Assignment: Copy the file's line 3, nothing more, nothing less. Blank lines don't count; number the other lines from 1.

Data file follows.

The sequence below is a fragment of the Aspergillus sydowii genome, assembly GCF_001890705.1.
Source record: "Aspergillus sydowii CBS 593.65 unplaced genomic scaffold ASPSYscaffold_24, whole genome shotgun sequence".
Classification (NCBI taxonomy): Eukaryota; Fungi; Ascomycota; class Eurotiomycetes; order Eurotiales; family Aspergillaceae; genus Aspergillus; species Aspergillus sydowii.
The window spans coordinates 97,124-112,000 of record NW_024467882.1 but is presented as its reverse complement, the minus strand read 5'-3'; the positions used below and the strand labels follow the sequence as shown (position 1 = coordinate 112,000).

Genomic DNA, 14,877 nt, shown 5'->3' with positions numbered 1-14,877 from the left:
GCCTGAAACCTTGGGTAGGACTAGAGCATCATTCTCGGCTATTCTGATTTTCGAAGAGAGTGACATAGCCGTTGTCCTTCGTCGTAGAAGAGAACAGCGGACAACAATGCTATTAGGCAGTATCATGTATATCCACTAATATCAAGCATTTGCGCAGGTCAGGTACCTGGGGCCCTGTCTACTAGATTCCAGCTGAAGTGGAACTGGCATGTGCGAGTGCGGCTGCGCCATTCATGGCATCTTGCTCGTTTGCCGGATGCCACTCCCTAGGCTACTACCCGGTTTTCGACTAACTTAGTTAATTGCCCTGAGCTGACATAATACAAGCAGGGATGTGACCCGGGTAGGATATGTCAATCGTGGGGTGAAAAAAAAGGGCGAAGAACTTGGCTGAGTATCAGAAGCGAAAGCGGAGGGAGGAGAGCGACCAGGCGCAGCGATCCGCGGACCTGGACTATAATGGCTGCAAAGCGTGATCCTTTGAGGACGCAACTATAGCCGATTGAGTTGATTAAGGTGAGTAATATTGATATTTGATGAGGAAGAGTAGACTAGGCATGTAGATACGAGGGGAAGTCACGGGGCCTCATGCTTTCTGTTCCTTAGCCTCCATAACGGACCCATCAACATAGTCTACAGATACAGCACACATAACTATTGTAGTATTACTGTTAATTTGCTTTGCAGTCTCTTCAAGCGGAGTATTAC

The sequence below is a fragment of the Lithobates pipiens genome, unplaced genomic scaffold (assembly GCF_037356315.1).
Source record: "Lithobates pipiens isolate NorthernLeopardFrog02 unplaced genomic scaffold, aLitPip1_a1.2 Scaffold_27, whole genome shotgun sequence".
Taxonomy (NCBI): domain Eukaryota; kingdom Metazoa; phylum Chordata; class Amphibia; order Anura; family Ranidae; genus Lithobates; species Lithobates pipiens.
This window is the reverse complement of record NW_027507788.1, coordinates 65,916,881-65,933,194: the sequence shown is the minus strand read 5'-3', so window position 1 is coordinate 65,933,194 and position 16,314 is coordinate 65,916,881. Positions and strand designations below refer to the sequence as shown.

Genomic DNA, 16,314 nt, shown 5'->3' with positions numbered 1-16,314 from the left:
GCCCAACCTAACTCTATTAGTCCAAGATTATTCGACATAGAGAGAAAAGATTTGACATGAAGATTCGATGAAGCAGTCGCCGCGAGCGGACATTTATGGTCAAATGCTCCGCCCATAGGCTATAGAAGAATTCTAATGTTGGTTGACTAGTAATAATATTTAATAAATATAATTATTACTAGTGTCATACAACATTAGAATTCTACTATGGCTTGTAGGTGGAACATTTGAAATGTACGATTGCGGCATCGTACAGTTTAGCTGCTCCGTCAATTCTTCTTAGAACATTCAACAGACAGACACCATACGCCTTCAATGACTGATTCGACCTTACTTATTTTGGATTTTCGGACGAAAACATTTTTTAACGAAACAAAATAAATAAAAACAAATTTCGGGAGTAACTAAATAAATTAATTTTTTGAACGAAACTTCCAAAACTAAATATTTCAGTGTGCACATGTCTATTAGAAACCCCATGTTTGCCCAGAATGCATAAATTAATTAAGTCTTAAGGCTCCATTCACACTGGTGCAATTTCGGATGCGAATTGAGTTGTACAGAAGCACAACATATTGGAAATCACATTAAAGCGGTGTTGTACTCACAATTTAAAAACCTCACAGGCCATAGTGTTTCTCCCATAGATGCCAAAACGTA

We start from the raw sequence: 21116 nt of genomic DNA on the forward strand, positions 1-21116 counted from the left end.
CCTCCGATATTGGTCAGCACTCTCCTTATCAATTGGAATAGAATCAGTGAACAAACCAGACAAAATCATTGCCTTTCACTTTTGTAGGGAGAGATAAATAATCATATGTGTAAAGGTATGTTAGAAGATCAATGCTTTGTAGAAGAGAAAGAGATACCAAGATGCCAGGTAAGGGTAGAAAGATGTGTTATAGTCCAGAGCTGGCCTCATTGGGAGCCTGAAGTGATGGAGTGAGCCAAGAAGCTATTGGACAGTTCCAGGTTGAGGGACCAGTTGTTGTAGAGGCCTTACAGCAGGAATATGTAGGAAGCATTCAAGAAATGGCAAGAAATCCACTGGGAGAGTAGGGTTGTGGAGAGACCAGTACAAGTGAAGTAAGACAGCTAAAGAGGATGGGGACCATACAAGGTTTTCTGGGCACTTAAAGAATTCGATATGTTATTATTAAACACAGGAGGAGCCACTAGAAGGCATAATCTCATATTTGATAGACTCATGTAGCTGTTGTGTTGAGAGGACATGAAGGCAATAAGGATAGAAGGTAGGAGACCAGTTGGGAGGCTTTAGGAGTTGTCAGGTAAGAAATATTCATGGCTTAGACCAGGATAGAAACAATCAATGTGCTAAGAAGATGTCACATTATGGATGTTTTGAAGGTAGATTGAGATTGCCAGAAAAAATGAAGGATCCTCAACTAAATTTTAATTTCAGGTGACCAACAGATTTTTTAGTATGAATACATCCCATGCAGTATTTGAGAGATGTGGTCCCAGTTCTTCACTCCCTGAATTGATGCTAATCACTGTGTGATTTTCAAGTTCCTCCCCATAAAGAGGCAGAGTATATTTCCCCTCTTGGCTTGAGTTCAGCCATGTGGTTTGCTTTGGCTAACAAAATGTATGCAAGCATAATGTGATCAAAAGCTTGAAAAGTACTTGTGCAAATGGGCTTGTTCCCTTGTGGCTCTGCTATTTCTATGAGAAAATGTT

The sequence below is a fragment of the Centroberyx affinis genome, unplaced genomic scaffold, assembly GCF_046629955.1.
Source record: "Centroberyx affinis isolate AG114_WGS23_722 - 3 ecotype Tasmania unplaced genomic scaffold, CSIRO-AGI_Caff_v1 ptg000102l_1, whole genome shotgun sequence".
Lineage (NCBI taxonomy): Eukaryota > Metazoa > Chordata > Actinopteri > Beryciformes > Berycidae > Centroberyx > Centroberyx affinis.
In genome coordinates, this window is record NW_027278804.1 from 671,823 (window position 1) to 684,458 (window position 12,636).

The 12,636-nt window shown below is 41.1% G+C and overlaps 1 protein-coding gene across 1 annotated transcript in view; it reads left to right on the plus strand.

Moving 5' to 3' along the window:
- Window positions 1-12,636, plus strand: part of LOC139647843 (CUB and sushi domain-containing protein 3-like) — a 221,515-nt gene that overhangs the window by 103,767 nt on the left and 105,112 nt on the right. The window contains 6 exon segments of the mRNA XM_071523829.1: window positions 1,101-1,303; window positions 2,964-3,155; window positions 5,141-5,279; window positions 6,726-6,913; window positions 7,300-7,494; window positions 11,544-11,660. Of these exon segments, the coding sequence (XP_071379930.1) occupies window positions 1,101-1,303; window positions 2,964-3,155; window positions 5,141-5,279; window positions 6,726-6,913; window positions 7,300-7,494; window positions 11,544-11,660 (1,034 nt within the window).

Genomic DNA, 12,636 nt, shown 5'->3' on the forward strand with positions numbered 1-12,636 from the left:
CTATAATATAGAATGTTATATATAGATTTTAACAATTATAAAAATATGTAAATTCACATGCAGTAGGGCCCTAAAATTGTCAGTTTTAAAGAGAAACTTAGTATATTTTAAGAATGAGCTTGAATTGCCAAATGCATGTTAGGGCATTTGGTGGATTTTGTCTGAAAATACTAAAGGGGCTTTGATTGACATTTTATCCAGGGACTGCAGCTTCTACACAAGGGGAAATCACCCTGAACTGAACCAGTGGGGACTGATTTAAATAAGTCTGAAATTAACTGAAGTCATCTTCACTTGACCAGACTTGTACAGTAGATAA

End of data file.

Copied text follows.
Classification (NCBI taxonomy): Eukaryota; Fungi; Ascomycota; class Eurotiomycetes; order Eurotiales; family Aspergillaceae; genus Aspergillus; species Aspergillus sydowii.